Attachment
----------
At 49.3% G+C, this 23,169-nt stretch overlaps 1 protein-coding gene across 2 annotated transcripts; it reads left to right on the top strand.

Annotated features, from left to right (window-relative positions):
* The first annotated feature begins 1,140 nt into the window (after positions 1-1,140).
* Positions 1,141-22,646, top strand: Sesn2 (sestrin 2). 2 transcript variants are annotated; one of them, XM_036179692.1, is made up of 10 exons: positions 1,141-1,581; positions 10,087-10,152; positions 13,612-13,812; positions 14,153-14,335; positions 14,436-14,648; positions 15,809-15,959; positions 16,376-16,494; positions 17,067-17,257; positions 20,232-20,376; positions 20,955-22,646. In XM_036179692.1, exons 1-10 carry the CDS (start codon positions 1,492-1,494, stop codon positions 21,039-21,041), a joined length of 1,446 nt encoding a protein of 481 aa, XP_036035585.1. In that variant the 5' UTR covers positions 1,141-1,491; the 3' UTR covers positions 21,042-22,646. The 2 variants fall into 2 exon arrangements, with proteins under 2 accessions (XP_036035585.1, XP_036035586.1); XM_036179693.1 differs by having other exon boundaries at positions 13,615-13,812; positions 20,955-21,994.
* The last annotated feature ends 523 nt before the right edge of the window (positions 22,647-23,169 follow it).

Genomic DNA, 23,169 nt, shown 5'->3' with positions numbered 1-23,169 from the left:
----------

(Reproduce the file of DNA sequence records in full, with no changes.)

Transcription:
At 49.3% G+C, this 23,169-nt stretch overlaps 1 protein-coding gene across 2 annotated transcripts; it reads left to right on the top strand.

Annotated features, from left to right (window-relative positions):
* The first annotated feature begins 1,140 nt into the window (after positions 1-1,140).
* Positions 1,141-22,646, top strand: Sesn2 (sestrin 2). 2 transcript variants are annotated; one of them, XM_036179692.1, is made up of 10 exons: positions 1,141-1,581; positions 10,087-10,152; positions 13,612-13,812; positions 14,153-14,335; positions 14,436-14,648; positions 15,809-15,959; positions 16,376-16,494; positions 17,067-17,257; positions 20,232-20,376; positions 20,955-22,646. In XM_036179692.1, exons 1-10 carry the CDS (start codon positions 1,492-1,494, stop codon positions 21,039-21,041), a joined length of 1,446 nt encoding a protein of 481 aa, XP_036035585.1. In that variant the 5' UTR covers positions 1,141-1,491; the 3' UTR covers positions 21,042-22,646. The 2 variants fall into 2 exon arrangements, with proteins under 2 accessions (XP_036035585.1, XP_036035586.1); XM_036179693.1 differs by having other exon boundaries at positions 13,615-13,812; positions 20,955-21,994.
* The last annotated feature ends 523 nt before the right edge of the window (positions 22,647-23,169 follow it).

Genomic DNA, 23,169 nt, shown 5'->3' with positions numbered 1-23,169 from the left: